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Neotropical Ichthyology

Print version ISSN 1679-6225

Neotrop. ichthyol. vol.11 no.4 Porto Alegre  2013 


Parotocinclus seridoensis, a new hypoptopomatine catfish (Siluriformes: Loricariidae) from the upper rio Piranhas-Açu basin, northeastern Brazil

Telton Pedro A. Ramos1 

Luciano F. Barros-Neto1 

Heraldo A. Britski2 

Sergio M. Q. Lima1 

1Laboratório de Ictiologia Sistemática e Evolutiva, Departamento de Botânica, Ecologia e Zoologia, Universidade Federal do Rio Grande do Norte, 59978-970 Lagoa Nova, Natal, RN, Brazil. (TPAR), (LFBN), (SMQL)

2Museu de Zoologia da Universidade de São Paulo, Caixa Postal 42494, Ipiranga, 04299-970 São Paulo, SP, Brazil.


A new species of Parotocinclus is described from the upper rio Piranhas-Açu basin, northeastern Brazil. The new species differs from all its congeners, except P. bidentatus, P. muriaensis (both from rio Paraíba do Sul basin, southeastern Brazil), and P. spilurus (rio Jaguaribe basin, northeastern Brazil) by presenting the adipose fin rudimentary or absent. The new species differs from P. bidentatus, P. muriaensis, and P. spilurus mainly by presenting the abdomen region extensively naked, with few reduced rounded dermal platelets between the pectoral girdle and the anus. Parotocinclus seridoensis is probably an endemic species of the semi-arid Caatinga, region where the genus presents high species richness.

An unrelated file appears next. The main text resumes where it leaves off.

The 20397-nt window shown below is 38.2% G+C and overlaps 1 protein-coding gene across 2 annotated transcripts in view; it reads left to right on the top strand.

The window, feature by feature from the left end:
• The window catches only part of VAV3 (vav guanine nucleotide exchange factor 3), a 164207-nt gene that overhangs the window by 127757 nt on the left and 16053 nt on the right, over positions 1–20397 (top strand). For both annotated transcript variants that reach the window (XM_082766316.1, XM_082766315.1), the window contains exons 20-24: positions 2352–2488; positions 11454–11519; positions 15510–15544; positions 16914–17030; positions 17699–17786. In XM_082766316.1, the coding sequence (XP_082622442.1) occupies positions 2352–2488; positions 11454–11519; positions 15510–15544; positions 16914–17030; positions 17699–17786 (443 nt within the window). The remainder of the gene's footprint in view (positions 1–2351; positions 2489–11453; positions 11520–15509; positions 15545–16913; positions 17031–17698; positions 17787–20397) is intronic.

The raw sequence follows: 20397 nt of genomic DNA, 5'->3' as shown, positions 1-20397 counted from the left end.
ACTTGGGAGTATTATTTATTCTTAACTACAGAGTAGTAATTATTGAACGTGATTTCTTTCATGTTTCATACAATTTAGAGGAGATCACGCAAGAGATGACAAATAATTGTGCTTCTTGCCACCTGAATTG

Key words: Mid-Northeastern Caatinga region; Rio São Francisco transposition; Semi-arid Caatinga; Taxonomy; Temporary rivers